It seems that the printed press is in terminal decline. Ever wondered why? On Sunday we reported the monstering that the Daily Mail have given Great Bakeoff contestant and master baker Richard Burr. The Daily Mail are no mugs and they think they know their audience. If you look at the circulation figures they've lost 350,000 readers since 2010. They are not alone. All papers have seen massive fall offs in readership. As a father of teenagers it is noticable that my children never pick up the papers for a quick read. When I was a teenager I was an avid reader of the papers. My parents used to buy the Guardian and the Sunday Express. This is a habit I've maintained.
What strikes me as odd is the way that the printed press has seemingly given up on trying to attract younger readers. I cant help that feel that when the last of todays 30 year olds passes away, the last traditional newspaper reader will have gone. The only time I've ever seen my son even glance at a paper is when there is a catching headline concerning Manchester City. Even then it's a passing glance. He has an Ipad and he doesn't want to wait until a paper comes out to find out what he wants. There was a song by the Rolling Stones "Who wants yesterdays papers?". For todays generation, it is not yesterdays papers. Attention spans are much shorter. By the time the paper plops through the letter box, for todays generation the news might as well be centuries old.
I was thinking about this challenge. I don't believe that papers are obsolete, I just think they haven't followed the golden rule of Darwinian evolution. To survive you have to adapt. Papers can't compete in the information war. So they need to find a way of delivering some sort of eperience that digital media can't. It may seem hopeless, but there are ways to repackage and remarket seemingly obsolete products. One example of this is the resurgance of sales of vinyl. If I was a newspaper owner I'd start by condsidering what the brand means. Newspapers like the Times, The Guardian and the Telegraph still have strong recognition and reputation for quality. The tabloids also have a strong image, but perhaps are a little bit more anachronistic in todays world. This is exemplified bythe sun losing nearly 800,000 readers.
I happen to think that the issue is that the editors of the papers don't really understand the young people of today. I suspect that there are many tricks they are missing. Take my son and his love of football. When he picks up the Express, he is simply reading regurgitations of match reports etc that he read the day before on his iPAD. Often what fills the back pages is tittle tattle and rumours. reports of what Arsene Wenger said at his press conference or what Jose Mourinho said after the match dominate the Sunday papers. The return of Mourinho has been a field day for the Sundays. But given that this was all on the telly, is that really what will inspire a 14 year old to buy a paper.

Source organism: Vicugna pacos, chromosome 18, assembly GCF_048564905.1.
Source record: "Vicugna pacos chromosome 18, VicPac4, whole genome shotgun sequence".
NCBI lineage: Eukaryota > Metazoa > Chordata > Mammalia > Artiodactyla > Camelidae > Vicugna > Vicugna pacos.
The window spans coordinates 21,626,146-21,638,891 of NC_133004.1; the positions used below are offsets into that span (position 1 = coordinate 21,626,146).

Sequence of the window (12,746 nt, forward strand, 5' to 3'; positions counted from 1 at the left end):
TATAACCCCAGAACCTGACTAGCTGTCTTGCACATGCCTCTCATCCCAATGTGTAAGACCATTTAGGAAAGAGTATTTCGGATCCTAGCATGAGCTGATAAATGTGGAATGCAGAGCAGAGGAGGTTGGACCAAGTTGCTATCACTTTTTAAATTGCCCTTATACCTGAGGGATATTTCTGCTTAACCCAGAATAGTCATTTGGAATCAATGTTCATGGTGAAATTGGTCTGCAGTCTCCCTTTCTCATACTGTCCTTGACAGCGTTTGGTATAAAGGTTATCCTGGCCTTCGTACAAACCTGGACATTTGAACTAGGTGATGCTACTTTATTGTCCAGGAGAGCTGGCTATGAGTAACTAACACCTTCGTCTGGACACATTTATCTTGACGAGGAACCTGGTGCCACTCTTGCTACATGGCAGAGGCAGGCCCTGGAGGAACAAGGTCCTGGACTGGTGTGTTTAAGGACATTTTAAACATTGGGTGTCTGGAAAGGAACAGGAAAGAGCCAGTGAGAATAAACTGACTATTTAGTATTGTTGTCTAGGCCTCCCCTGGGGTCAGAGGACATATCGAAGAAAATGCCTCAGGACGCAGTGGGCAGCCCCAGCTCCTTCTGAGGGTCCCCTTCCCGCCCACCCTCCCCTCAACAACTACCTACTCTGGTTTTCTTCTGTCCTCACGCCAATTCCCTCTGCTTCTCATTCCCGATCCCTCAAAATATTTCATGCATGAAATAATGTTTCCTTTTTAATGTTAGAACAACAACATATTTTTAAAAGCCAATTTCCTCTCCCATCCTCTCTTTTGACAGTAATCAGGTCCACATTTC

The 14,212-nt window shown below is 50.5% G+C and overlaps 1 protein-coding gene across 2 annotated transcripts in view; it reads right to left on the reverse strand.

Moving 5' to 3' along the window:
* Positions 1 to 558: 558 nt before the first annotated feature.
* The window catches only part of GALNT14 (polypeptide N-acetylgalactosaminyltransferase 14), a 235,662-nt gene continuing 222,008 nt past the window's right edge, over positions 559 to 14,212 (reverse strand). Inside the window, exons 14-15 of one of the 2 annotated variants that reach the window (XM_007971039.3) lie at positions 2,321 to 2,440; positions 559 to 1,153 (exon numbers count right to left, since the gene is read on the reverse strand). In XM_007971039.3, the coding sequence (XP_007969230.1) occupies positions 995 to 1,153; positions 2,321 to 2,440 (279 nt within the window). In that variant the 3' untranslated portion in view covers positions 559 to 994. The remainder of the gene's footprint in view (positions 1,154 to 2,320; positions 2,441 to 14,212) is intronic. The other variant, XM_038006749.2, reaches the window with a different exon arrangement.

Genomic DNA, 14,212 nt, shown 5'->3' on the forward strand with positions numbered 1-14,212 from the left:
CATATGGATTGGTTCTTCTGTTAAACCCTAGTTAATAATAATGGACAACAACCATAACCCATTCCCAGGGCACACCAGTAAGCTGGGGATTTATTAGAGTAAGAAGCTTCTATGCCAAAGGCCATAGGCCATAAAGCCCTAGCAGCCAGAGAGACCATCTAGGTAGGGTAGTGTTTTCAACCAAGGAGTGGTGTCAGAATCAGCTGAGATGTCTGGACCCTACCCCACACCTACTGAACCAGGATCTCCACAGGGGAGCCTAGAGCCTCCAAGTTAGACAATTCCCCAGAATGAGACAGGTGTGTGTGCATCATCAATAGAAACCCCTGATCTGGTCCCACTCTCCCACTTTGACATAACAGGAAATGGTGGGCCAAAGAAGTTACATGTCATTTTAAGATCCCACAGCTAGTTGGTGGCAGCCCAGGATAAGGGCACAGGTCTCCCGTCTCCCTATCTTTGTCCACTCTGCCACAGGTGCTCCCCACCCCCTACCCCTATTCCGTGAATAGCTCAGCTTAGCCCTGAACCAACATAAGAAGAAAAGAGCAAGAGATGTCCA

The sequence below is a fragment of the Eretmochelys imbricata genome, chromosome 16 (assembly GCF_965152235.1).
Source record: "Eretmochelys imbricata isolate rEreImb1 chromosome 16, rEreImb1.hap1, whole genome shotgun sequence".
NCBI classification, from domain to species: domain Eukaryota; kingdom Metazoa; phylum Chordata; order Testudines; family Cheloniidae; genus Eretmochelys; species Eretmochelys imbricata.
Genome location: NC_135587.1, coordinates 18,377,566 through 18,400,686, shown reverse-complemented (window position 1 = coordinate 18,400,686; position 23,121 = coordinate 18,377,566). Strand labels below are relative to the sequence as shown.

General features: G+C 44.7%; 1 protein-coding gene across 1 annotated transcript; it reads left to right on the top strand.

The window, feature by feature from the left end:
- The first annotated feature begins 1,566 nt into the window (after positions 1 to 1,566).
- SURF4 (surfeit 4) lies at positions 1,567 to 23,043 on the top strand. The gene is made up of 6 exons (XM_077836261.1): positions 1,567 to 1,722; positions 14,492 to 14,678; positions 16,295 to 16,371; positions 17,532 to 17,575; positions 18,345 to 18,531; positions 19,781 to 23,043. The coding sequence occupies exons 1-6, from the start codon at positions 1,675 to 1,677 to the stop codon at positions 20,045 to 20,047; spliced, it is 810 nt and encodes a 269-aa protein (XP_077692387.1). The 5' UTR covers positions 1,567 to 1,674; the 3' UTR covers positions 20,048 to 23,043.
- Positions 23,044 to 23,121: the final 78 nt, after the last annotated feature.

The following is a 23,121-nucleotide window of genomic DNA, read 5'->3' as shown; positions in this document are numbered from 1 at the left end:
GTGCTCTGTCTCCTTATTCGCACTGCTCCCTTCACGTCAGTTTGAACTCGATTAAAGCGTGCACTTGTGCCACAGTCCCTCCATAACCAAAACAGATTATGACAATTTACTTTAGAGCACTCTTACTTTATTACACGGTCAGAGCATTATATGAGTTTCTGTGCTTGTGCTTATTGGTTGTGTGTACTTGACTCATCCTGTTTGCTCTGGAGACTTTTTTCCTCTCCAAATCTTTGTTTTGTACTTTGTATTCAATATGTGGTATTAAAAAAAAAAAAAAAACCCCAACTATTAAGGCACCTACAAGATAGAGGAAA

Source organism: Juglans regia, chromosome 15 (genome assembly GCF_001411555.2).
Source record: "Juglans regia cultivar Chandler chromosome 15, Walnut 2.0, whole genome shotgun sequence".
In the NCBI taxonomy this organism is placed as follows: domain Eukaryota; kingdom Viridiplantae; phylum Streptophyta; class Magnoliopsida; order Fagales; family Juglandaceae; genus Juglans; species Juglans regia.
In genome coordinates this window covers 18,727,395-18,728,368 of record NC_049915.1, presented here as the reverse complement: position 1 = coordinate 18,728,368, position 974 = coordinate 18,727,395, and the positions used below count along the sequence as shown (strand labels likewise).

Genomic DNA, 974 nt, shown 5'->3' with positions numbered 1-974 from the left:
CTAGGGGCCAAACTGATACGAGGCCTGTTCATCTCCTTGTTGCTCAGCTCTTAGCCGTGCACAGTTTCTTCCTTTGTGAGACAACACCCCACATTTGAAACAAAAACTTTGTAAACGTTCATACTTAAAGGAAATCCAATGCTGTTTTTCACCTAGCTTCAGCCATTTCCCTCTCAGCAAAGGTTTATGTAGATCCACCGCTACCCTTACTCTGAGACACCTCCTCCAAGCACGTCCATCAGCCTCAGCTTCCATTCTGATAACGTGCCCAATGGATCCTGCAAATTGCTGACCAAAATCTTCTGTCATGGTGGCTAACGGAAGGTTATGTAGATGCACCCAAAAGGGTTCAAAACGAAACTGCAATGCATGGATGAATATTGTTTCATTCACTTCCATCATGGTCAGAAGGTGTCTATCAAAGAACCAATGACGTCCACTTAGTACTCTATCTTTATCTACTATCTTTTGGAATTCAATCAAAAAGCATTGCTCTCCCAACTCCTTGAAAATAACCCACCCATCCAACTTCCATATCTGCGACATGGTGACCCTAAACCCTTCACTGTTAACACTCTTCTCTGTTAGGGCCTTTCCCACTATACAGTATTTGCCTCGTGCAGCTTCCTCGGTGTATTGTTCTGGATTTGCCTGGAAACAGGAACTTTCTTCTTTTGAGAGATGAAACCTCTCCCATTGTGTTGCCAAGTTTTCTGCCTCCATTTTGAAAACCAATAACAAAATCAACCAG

It amazes me that the papers coverage of football hasn't changed in a generation. The Sun trademarked the heads on turnips and the inflammatory headlines. But I don't believe this has any appeal for the digital generation. I believe that they would be more successful with more interesting and detailed reports into the background, training tactics etc. There is still a place for the match reviews etc, but how about articles about coaching techniques etc
Another thing that amazes me is just how bad coverage of music is. I think papers should champion and showcase young talent. We get endless stories about the latest X factor starlet, whilst they ignore hard working up and coming artists. When I was a teenager I used to read the NME to find out who the up and coming bands. I've always been mystified as to why the papers simply ignored rock and roll. Teenagers can be obsessed with music so why do the papers not use this to build new readerships.
Then there is coverage of art. Again I think the coverage is rubbish. Many young people chose to do A level art. It intrigues me why the papers don't take notice of this and use this to build readerships through articles which would help young people with their studies. It seems to me to be blindingly obvious that if the papers could become part of the syllabus, then they would reverse their decline.